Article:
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Carlos Motta

i was just thinking the other day how tired i was of seeing white white white interiors everywhere on the internet, even though they are beautiful (don’t get me wrong). but sometimes you just don’t see enough variety – which i suppose is the problem with the internet, if you follow the same blogs or don’t wander far from the safety of your pinterest feed. so when i saw the work of brazilian architect & designer Carlos Motta, which focuses on the natural beauty of wood, i ended up flipping through every single image on his website. many of the houses his atelier has designed are situated in the Serra da Mantiqueira mountain range in the state of São Paulo. this one - Carlos Motta’s own home - has to be my favourite.

The Atelier Carlos Motta was born in the 70’s, through a strong counterculture movement. Surf, Yoga, food and a natural life. Ecology and respect for nature, pulsing through our veins. It’s at the genesis and at the Atelier DNA the environmental and social responsibility. The architecture and design that we develop here at the Atelier follow together the same concept: the search for the obvious, the simple, respectful and longevous.








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Belle Fleur de Lis

Lotte Janssens is a lacemaker & crocheter from Antwerp who clearly has very talented & creative fingers – as you can see by her delicate work below. she also has somewhat of a green thumb, as her home is filled with an assortment of beautiful plants. you can buy her wares at her shop, see her photos on flickr and learn more about her & her work at her blog.















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Provisions

if you don’t read Food52, you should. at the very least subscribe to their newsletter, where you will learn such things as how to make any burger in 5 steps, and how you can stretch one batch of tomato sauce into 5 dinners. they just launched their shop Provisions which stocks kitchen essentials and even pantry ingredients. some interesting items include a salt plate and compostable dinnerware.

We believe that great food isn’t just about ingredients, it’s about everything that makes a meal – it’s about the rolling pin you use to roll out dough for a pie; the vintage server you use to cut the pie once it’s baked; and the beautiful plates you serve it on. We wanted to create a shop that reflects this. But we knew we couldn’t stop at just products. So Provisions also gives you great recipes to make your pie — and an article showing you how to roll out dough like a pro.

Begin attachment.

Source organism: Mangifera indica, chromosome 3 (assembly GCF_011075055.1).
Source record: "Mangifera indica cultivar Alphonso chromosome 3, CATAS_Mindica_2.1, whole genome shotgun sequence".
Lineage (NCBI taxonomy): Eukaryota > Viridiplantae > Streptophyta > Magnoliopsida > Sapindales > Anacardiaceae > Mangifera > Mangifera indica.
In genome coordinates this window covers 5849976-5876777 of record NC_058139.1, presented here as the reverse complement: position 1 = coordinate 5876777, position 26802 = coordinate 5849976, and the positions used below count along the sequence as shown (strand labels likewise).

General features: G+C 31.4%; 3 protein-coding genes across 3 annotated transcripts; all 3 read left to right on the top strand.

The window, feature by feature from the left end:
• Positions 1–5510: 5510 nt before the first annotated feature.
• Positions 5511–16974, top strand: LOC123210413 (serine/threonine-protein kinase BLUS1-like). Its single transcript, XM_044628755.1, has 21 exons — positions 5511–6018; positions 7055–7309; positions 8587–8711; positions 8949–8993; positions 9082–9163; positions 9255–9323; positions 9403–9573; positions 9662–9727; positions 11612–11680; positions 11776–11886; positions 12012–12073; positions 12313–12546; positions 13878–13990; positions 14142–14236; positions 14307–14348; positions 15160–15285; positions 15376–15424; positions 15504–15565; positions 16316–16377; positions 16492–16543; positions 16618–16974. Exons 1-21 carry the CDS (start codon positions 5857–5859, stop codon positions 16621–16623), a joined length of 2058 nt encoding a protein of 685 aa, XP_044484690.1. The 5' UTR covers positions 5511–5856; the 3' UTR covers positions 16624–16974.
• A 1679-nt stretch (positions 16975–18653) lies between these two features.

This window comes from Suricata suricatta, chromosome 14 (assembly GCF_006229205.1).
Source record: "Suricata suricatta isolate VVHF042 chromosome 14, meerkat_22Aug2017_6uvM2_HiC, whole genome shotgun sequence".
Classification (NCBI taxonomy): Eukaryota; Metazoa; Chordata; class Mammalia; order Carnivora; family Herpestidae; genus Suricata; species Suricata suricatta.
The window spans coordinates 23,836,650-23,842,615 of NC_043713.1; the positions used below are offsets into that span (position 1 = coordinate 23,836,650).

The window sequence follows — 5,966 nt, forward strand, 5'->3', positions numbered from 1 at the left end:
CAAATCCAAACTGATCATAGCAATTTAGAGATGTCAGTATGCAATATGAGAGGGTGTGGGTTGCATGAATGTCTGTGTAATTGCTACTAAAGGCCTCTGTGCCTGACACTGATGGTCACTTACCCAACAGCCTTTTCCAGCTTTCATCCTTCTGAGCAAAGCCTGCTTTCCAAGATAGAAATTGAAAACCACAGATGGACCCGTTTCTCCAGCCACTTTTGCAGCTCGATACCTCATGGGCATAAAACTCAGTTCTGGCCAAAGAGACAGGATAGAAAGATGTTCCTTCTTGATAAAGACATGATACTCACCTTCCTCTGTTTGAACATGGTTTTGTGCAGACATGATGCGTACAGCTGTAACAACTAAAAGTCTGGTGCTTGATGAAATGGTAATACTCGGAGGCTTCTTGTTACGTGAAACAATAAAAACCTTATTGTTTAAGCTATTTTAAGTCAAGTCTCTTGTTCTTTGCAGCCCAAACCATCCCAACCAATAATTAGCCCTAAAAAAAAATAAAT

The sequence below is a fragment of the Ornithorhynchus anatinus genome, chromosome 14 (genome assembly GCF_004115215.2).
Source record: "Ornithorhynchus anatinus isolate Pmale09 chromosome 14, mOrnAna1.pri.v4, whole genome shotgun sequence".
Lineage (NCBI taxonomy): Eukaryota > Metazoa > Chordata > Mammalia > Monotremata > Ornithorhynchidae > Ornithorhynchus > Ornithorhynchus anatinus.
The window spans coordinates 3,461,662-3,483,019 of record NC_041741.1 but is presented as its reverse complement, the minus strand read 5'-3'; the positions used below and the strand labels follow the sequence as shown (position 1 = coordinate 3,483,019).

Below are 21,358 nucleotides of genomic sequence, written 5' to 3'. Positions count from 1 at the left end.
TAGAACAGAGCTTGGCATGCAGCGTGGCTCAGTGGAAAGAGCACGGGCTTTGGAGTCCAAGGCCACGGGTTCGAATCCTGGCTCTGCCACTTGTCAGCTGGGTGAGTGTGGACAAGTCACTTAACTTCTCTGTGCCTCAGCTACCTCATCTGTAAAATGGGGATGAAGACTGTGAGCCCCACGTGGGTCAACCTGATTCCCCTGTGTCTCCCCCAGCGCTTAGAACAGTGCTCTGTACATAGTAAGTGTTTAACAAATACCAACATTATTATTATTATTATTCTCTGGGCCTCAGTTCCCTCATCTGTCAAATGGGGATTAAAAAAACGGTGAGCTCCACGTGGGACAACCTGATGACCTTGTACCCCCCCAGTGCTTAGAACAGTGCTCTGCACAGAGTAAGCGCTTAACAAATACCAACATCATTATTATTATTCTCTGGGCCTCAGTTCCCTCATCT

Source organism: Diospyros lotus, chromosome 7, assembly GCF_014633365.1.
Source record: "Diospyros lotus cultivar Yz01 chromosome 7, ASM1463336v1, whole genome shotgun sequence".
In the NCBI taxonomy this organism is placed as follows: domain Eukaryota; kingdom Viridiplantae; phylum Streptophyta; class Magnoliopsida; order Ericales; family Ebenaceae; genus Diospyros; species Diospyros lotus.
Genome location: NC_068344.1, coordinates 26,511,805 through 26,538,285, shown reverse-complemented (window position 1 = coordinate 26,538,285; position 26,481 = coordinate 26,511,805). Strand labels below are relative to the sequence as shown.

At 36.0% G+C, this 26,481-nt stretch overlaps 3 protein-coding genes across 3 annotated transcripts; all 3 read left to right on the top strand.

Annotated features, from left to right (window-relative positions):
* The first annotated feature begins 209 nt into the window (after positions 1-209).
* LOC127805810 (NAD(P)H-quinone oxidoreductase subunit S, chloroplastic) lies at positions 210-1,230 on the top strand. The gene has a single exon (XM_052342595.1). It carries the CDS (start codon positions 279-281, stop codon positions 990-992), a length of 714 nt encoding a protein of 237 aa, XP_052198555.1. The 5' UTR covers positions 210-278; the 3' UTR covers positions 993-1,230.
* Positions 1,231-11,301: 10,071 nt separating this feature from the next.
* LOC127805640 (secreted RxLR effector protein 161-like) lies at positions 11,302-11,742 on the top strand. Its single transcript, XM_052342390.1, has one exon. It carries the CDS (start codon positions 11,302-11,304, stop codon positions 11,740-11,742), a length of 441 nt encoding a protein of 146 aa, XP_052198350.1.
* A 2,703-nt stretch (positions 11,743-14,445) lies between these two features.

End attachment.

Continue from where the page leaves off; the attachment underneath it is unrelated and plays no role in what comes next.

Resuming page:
Photography by James Ransom

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Home Talk

at the moment i am thinking about our home a lot. we are currently happily living in our Sea Point apartment that’s big enough for the two of us (and we are lucky enough to be right by the promenade) - but i know that we both dream of an outside space and everything that comes with that. a dog, a cat… and other little beings that like to play in a garden. one step at a time – i know, i know. but i can’t help thinking of that possible future place, which is why i want to have a Home Talk.

i had to kick off with possibly the most beautiful house i have seen this year. designed by architect Ray Kappe in 1967, who still lives here with his wife:

local favourite furniture designers Pedersen & Lennard just opened their online shop:

love the home of Kirsten Grove featured by Rue Magazine:

could see these two Magical Thinking rugs happily chilling in my home. buy: left & right.

Vanessa Jackman’s visit to Villa Extramuros in Portugal, which boasts beautiful interiors and exteriors:

cool wares from vintage shop Ethanollie:

like the little corner desk of this Parisian apartment:

sweet home things from Makers & Brothers:

the home of Wood & Wool Stool designer Ingrid Jansen:

colourful utensils by Sucre:

a simple DIY shelf by Scandi Home (adapted from these instructions):

at home with Jennifer Bewerse:

beautiful homeware by Neëst:

watercolour wallpaper by Emma Hayes:

Ermie has a selection of home goods for you to peruse:

and, a public loo in London that was turned into an amazing apartment by architect Laura Clark:

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Native Line

i’ve noticed a popular resurgence in hand weaving the past while, especially in the realm of wall hangings. i’m sure you’ve seen beautiful tapestries featured on design blogs (the stunning work of Brook&Lyn comes to mind) or cropping up on pinterest. if you’re a fan, like me, then you can add another talented artist to your most wanted weavers list – Justine Ashbee.